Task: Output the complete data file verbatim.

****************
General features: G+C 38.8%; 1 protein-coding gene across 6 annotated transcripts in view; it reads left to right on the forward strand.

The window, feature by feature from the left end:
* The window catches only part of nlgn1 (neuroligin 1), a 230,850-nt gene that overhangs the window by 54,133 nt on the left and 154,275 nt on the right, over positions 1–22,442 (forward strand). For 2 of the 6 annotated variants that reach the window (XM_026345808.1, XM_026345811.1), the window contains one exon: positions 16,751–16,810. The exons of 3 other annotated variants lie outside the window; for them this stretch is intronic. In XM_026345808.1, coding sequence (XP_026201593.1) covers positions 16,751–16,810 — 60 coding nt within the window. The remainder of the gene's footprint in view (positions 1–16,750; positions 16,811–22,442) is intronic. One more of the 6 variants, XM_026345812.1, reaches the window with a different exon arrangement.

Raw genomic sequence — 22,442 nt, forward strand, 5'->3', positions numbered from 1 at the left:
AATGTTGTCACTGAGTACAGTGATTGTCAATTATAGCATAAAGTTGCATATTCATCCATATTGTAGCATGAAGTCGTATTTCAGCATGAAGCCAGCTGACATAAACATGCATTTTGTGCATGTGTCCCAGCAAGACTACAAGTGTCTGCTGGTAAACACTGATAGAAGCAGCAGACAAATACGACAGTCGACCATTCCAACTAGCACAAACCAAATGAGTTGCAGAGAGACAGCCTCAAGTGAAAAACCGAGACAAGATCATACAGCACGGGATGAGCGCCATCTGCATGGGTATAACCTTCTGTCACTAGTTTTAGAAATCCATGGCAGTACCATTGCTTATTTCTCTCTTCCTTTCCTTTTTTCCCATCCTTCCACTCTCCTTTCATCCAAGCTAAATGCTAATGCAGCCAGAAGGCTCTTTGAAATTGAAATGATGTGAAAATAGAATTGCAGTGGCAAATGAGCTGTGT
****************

General features: G+C 38.8%; 1 protein-coding gene across 6 annotated transcripts in view; it reads left to right on the forward strand.

The window, feature by feature from the left end:
* The window catches only part of nlgn1 (neuroligin 1), a 230,850-nt gene that overhangs the window by 54,133 nt on the left and 154,275 nt on the right, over positions 1–22,442 (forward strand). For 2 of the 6 annotated variants that reach the window (XM_026345808.1, XM_026345811.1), the window contains one exon: positions 16,751–16,810. The exons of 3 other annotated variants lie outside the window; for them this stretch is intronic. In XM_026345808.1, coding sequence (XP_026201593.1) covers positions 16,751–16,810 — 60 coding nt within the window. The remainder of the gene's footprint in view (positions 1–16,750; positions 16,811–22,442) is intronic. One more of the 6 variants, XM_026345812.1, reaches the window with a different exon arrangement.

Raw genomic sequence — 22,442 nt, forward strand, 5'->3', positions numbered from 1 at the left:
AATGTTGTCACTGAGTACAGTGATTGTCAATTATAGCATAAAGTTGCATATTCATCCATATTGTAGCATGAAGTCGTATTTCAGCATGAAGCCAGCTGACATAAACATGCATTTTGTGCATGTGTCCCAGCAAGACTACAAGTGTCTGCTGGTAAACACTGATAGAAGCAGCAGACAAATACGACAGTCGACCATTCCAACTAGCACAAACCAAATGAGTTGCAGAGAGACAGCCTCAAGTGAAAAACCGAGACAAGATCATACAGCACGGGATGAGCGCCATCTGCATGGGTATAACCTTCTGTCACTAGTTTTAGAAATCCATGGCAGTACCATTGCTTATTTCTCTCTTCCTTTCCTTTTTTCCCATCCTTCCACTCTCCTTTCATCCAAGCTAAATGCTAATGCAGCCAGAAGGCTCTTTGAAATTGAAATGATGTGAAAATAGAATTGCAGTGGCAAATGAGCTGTGT